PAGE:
70 Pages Posted: 31 Mar 2006
This article challenges some common assumptions in comparative corporate law. It argues that differences in the degree of shareholder protection between common law and civil law countries are often overestimated, while some more fundamental corporate law differences remain overlooked. A milestone publication in this regard is the article by La Porta et al. entitled Law and Finance. The authors introduced an index to measure investor protection statistically and found that common law countries performed better on average than civil law countries. A broad array of legal sources, however, reveal many mechanisms that interfere with, or substitute for, the mechanisms for shareholder protection used to construct the index. A recoding of the index to include these sources yields no significant differences between common law and civil law jurisdictions. This finding casts doubt on the received premise of recent research that common law jurisdictions offer better shareholder protection than civil law jurisdictions. It highlights instead the existence of a fundamentally different distribution of legal powers between U.S. and Continental European corporations. This article shows that this difference shapes the functioning of the shareholder protection mechanisms that comprise the index of La Porta et al. Furthermore, the difference in power distribution undermines the relationship they allege between shareholder protection and ownership structures and better explains the differences in ownership structures, as well as many other aspects of corporate life.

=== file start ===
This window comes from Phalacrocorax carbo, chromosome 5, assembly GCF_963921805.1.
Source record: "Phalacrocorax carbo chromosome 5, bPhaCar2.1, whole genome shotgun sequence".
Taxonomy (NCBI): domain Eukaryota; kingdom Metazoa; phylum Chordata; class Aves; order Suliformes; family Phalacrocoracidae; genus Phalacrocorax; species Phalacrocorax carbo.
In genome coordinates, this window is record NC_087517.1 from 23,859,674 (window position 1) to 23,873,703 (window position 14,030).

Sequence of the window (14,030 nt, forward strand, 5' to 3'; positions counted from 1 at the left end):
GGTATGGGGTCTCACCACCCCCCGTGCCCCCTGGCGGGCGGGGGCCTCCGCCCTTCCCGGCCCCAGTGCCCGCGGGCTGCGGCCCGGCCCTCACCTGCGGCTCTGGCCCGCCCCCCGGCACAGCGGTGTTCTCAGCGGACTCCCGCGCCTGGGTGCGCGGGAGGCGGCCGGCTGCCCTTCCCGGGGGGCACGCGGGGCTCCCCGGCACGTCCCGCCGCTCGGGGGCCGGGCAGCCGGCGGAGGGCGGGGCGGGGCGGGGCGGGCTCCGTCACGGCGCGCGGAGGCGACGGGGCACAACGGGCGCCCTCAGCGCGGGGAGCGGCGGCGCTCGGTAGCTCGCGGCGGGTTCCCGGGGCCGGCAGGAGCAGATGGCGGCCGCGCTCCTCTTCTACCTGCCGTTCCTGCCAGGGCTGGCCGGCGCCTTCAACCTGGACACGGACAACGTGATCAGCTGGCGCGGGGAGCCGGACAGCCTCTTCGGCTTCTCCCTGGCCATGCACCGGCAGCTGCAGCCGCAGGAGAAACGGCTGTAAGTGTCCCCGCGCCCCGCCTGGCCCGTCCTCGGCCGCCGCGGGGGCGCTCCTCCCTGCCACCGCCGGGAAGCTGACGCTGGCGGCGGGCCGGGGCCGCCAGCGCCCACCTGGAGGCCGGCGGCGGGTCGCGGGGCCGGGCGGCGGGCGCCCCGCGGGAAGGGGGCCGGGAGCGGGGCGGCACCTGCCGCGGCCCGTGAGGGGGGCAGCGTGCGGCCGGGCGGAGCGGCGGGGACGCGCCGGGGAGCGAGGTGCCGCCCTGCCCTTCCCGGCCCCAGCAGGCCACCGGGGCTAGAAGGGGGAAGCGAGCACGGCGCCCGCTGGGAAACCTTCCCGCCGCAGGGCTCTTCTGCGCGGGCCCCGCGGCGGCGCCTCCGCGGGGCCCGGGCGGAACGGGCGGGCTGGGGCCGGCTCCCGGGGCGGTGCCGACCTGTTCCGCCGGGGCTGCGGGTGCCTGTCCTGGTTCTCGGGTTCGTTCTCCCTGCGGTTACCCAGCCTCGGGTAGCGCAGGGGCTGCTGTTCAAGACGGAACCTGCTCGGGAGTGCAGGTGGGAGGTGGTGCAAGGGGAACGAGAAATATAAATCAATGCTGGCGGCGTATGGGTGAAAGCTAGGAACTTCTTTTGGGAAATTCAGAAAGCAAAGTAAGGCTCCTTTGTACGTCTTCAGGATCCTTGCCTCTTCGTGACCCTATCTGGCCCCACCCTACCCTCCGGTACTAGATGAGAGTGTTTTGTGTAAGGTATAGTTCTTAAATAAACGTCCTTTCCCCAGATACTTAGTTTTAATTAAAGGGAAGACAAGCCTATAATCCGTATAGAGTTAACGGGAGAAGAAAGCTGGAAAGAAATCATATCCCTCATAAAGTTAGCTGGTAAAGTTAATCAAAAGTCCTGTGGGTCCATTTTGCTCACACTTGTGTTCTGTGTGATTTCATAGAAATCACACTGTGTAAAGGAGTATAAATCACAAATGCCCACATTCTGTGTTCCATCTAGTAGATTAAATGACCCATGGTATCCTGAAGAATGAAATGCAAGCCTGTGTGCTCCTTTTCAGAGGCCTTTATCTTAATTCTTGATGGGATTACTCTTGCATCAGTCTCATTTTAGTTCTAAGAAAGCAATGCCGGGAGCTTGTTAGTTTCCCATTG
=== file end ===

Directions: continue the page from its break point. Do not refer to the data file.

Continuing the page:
Keywords: Delaware, Journal, Corporate, Law, comparative, Europe, distribution of powers
Suggested Citation: Suggested Citation
Cools, Sofie, The Real Difference in Corporate Law Between the United States and Continental Europe: Distribution of Powers. Delaware Journal of Corporate Law, Vol. 30, No. 3, pp. 697-766, 2005; Harvard Law and Economics Discussion Paper No. 490. Available at SSRN: https://ssrn.com/abstract=893941
By Klaus Hopt
By Mark Roe